Opposition MPs call for Wilson-Raybould to testify again, citing new evidence
Amanda Coletta, CTVNews.ca
Published Saturday, March 30, 2019 7:09AM EDT
Last Updated Saturday, March 30, 2019 11:41AM EDT
Opposition MPs are clamouring for the House Justice Committee to call Jody Wilson-Raybould to testify for a second time on the SNC-Lavalin scandal, but a Liberal member of that committee said it’s time to move on.
In an interview with CTV Question Period host Evan Solomon, Conservative MP Pierre Poilievre said that a newly released audio recording of a 17-minute-long phone call between the former attorney-general and outgoing Privy Council Clerk Michael Wernick makes it all the more necessary that Wilson-Raybould be invited to provide a second round of testimony.
“If (Prime Minister Justin Trudeau) has nothing to hide, why won’t he let her complete her testimony?” Poilievre said.
In the audio recording of the Dec. 19 phone call that Wilson-Raybould provided to the Justice Committee on Friday, Wernick warns Wilson-Raybould of a potential “collision” with the prime minister over her decision not to offer SNC-Lavalin a deferred prosecution agreement that would forestall its criminal prosecution on bribery and corruption charges in exchange for the payment of a hefty fine.
Wilson-Raybould, who resigned from cabinet last month, tells Wernick that “we are treading on dangerous ground here” and adds that “this is going to look like political interference by the prime minister.”
Wernick resigned from his role on Mar. 18.
Poilievre said that the recording stands in stark contrast with Trudeau’s assertions that Wilson-Raybould should have come forward if she felt any of the conversations on the SNC-Lavalin file were inappropriate.
“Using words like ‘a collision’ is clearly a veiled threat, which is exactly what she alleged at committee,” he said, “and now we know she was telling the truth.”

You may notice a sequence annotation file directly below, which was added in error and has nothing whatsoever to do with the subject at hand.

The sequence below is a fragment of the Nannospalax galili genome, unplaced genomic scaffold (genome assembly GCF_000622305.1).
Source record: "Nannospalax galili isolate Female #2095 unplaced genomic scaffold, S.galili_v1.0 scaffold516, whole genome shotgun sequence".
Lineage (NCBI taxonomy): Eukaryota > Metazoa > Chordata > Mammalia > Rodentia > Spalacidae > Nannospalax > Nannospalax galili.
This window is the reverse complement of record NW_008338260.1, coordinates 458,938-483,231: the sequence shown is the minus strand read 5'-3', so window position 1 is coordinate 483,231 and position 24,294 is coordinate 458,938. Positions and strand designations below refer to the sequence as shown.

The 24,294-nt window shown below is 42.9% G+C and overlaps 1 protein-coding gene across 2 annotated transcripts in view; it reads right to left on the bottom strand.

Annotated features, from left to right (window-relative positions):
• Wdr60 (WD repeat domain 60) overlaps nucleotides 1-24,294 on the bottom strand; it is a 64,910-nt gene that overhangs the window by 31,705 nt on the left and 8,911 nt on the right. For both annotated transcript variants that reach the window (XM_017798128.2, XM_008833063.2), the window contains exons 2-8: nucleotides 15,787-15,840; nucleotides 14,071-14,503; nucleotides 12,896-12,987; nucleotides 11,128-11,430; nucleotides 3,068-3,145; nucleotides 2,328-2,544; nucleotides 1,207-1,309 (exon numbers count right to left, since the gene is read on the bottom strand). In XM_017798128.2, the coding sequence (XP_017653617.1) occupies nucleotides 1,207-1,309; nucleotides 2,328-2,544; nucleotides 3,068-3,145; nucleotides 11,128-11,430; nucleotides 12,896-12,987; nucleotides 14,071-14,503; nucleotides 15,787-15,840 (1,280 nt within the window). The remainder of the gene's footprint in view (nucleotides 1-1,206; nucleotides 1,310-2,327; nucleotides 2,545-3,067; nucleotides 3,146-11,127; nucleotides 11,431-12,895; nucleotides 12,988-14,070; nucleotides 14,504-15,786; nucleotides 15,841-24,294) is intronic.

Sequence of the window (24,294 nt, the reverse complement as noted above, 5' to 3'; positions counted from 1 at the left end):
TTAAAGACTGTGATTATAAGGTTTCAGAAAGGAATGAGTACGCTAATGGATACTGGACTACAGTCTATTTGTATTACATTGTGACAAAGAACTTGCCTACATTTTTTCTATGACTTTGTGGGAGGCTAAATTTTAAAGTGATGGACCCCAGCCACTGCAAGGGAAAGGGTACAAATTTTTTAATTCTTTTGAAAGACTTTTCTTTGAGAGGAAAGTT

He is calling on Liberal MP Jane Philpott, who resigned from cabinet citing a lack of confidence in Trudeau’s handling of the SNC-Lavalin dispute, and all of the other people who have been linked to it, to testify before the committee, too.
Green Party Leader Elizabeth May said that the recording shows that no one in the Prime Minister’s Office “seemed to understand the concept of prosecutorial independence,” adding that their behaviour amounts to “a very serious abuse of their office.”
She, too, thinks that Justice Committee has more to learn from Wilson-Raybould. The directive issued by Trudeau waiving attorney-client privilege and cabinet confidence that allowed her to testify was too narrowly-defined, she said.
“I think they made a huge mistake in deciding to shut down her ability to finish her testimony and also to know what happened between the moment she was made Minister of Veterans Affairs and the time she decided to step down,” she told CTV Question Period.
But Liberal MP Randy Boissonnault, who sits on the Justice Committee, disagreed, noting that Wilson-Raybould gave four hours of testimony before the committee last month -- longer than anyone else -- and was permitted to read a 38-minute opening statement.
The written statement, copies of text messages, emails and the audio recording that she provided to the committee “confirms what we already knew,” Boissonnault said.
“Literally, it’s time to get on with what Canadians expect us to do, which is to improve their lives and get on to the business of governing,” he added.
The Liberal-dominated justice committee shut down further hearings in the SNC-Lavalin affair last week.
NDP finance critic Peter Julian said that the recording laid out “a very clear pattern” of “outrageous” behaviour and is calling for a public inquiry.
Wilson-Raybould’s claim during her testimony that she was subjected to “veiled threats” was an underestimation of what was actually happening, he said.
“It’s a very, very clear threat,” he said, noting that the SNC-Lavalin scandal has given Canada “a black eye internationally.”
Boissonnault repeated Trudeau’s oft-repeated defense that any conversations between his office and Wilson-Raybould on the SNC-Lavalin file were about “sticking up for jobs.”
The dispute is “a fundamental disagreement over the intensity of the kind of conversations that can take place between an attorney-general, and in this case, her colleague,” he said.
The real “ethical breach,” Boissonnault added, was Wilson-Raybould’s decision to secretly record her conversation with Wernick -- something she admitted was an “extraordinary and otherwise inappropriate step.”
Boissonnault would not say definitively whether Wilson-Raybould and Philpott should be booted from the Liberal caucus.
“We’re here to make lives better for Canadians and as long as people share our Liberal values, they’re welcome in the team,” he said. “If they decide they’re no longer able to do that, that’s their call.”
Prime Minister Justin Trudeau has denied inappropriately pressuring Wilson-Raybould on SNC-Lavalin and has not apologized. The scandal, which comes just months before a federal election in October, has led to the resignation of two cabinet ministers, Canada’s top civil servant and Trudeau’s former principal secretary.